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US governors, Chinese discuss energy, farm deals
July 17, 2011 / 9:45 PM / 6 years ago

US governors, Chinese discuss energy, farm deals

* Agriculture, energy, manufacturing opportunities

* “Are they going to steal our technology?”

By Edith Honan

SALT LAKE CITY, July 17 (Reuters) - With the struggling national economy and the impasse in Washington over the federal debt limit, U.S. governors meeting this weekend in Salt Lake City see at least one reason for optimism: new trade partnerships with China.

Throughout the three-day National Governors Association meeting, more than 20 U.S. governors met with delegations from four Chinese provinces to discuss partnerships in agriculture, energy and manufacturing in the first-ever meeting between the governors association and Chinese provincial leaders.

For China, the partnerships could represent a back-door way into the U.S, market that bypasses Washington, as well as a way to gain allies in any future trade disputes between the two countries.

For U.S. states, the economic opportunity carries hazards, including the risk that job gains could be temporary and that intellectual property could be lost.

“I think some states look at some strategic industries and ask the question: So, the Chinese are going to put some money in here, but are they going to take away our industry and bring it back home? Are they going to steal our technology and put our companies out of business?” said Paul Markowski of Global Strategies-Analysis Group/MES Advisers.

But the states are also thinking “ka-ching,” he said, mimicking the sound of a cash register.

U.S. exports to China and Hong Kong totaled $118 billion in 2010, with exports from California, Washington state and Texas each surpassing $10 billion, the U.S.-China Business Council said.

China imported 54.8 million tonnes of U.S. soybeans alone last year, the group said.

“From the perspective of my state, it’s a ticket out of the recession,” Washington Governor Christine Gregoire, a Democrat and NGA chairwoman, said of trade and China specifically, which this year became the top trading partner of Washington state -- home to Microsoft Corp (MSFT.O).

“Because one of the biggest trading partners for America is China, we wanted to establish this new working relationship at the sub-national level,” Gregoire said.


Li Xiaolin, executive vice president of the Chinese People’s Association for Friendship with Foreign Countries, said the meeting provided a forum for both countries to “exchange views on economic cooperation, education, environmental protection and trade.”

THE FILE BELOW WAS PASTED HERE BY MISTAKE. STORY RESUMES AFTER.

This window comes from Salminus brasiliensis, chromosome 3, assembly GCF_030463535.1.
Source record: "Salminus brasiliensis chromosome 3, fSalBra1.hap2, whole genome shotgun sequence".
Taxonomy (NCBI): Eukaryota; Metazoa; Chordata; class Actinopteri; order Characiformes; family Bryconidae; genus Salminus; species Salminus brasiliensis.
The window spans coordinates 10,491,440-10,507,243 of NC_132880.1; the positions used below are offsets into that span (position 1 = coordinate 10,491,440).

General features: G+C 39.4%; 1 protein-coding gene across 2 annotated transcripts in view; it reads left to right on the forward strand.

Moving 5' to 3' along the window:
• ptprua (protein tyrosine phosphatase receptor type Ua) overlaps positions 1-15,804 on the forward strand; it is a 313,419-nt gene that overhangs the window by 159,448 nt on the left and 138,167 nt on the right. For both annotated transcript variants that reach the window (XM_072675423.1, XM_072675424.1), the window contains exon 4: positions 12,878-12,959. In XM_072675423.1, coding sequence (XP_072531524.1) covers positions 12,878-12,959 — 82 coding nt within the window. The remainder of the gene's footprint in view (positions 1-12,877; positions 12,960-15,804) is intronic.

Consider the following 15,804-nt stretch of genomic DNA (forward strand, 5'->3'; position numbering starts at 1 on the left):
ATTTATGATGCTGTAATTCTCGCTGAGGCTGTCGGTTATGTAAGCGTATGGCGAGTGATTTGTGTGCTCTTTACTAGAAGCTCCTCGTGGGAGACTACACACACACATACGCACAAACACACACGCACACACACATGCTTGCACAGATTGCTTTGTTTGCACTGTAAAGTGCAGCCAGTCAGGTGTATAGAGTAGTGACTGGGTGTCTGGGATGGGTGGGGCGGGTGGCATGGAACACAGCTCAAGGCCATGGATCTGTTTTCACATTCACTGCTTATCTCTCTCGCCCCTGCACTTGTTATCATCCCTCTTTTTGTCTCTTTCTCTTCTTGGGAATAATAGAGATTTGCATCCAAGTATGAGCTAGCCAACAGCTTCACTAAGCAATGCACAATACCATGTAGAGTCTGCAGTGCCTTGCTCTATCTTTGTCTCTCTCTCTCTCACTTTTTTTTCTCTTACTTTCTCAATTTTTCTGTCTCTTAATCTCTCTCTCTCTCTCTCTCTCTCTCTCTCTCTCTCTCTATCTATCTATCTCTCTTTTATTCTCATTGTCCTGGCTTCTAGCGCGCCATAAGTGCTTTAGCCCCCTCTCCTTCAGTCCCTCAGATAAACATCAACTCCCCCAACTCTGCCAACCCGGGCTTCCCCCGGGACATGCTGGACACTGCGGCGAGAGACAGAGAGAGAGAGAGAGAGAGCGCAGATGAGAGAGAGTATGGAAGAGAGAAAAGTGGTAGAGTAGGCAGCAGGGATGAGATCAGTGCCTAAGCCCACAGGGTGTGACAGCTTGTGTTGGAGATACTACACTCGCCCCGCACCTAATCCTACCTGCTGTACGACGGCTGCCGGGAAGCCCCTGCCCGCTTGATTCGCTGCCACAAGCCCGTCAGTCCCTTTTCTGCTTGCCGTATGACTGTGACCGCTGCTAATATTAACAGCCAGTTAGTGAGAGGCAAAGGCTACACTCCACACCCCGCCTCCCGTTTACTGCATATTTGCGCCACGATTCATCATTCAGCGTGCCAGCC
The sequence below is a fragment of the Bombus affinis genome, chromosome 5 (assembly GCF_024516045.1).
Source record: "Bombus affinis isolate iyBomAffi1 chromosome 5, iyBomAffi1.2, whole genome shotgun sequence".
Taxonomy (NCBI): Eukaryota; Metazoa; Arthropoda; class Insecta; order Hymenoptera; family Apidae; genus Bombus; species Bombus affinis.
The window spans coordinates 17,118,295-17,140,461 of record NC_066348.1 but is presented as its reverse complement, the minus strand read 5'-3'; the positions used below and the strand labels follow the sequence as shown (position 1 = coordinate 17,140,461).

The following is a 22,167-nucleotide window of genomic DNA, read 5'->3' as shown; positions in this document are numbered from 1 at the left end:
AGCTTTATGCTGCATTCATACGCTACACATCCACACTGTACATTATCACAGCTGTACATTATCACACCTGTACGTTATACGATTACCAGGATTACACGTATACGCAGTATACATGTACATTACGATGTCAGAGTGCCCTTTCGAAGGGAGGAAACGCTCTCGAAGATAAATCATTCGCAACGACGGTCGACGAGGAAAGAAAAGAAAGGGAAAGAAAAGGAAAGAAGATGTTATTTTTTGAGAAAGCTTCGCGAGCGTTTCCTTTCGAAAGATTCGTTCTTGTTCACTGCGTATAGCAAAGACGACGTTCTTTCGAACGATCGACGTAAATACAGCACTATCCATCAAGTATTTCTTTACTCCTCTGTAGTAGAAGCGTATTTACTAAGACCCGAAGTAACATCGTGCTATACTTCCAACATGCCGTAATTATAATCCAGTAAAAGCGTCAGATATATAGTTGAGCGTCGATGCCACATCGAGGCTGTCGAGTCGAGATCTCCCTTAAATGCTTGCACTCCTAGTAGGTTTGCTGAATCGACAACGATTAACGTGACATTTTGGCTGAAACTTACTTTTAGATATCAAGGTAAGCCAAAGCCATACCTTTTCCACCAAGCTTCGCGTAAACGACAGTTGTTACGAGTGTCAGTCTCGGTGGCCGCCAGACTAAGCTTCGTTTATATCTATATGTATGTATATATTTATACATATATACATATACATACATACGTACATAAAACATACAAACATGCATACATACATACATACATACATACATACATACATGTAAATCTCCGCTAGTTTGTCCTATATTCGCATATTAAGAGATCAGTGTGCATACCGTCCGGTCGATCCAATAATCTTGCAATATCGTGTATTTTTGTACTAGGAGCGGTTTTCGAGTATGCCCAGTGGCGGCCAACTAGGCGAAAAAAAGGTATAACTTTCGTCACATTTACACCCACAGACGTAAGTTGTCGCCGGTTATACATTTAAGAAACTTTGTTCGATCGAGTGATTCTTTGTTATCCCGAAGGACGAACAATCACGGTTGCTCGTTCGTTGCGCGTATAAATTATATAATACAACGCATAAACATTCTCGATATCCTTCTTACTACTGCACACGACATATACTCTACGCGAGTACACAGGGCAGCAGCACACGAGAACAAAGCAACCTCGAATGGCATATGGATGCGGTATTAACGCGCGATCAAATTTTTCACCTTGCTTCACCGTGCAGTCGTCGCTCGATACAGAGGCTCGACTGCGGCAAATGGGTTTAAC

She said agreements will bring jobs to both countries.

Governors said there were some exciting opportunities.

“It’s huge,” Wisconsin Governor Scott Walker, a Republican, said of the possible impact of Chinese investments in agriculture and related technology.

Iowa Governor Terry Branstad said his state is looking to increase exports of meat, corn and soybeans, while Iowa manufacturing and financial firms were hoping to do more business with China.

“We see some real opportunity there and we’re also interested in potential reverse investment of Chinese companies investing in Iowa,” said Branstad, who will travel to China this fall.

But there are obstacles.

“The hostility from Washington abounds because the Chinese have attempted both front-end and back-end to steal technology. That is the bottom line,” Markowski said.

Derek Scissors, a research Fellow at the Heritage Foundation in Washington, said Chinese investment represents more of an opportunity than a danger.

“China wants technology first, arable land second, and mineral resources third,” said Scissors.

“The U.S. will not sell them technology but we might be their best opportunity for buying or leasing farmland. States with shale, coal and natural gas will also be interesting options. There will be investments in manufacturing but these run a high risk of eventual plant relocation back to China.”

“I don’t think it’s a back-door so much as genuine learning by Chinese firms,” Scissors said of the governors’ meeting.

“They have only recently realized that they must deal with states, not just the federal government. They are just in the process of realizing that courting state governments gives them a valuable partner in political disputes in D.C,” he said. (Additional reporting by Paul Eckert in Washington; editing by Todd Eastham)

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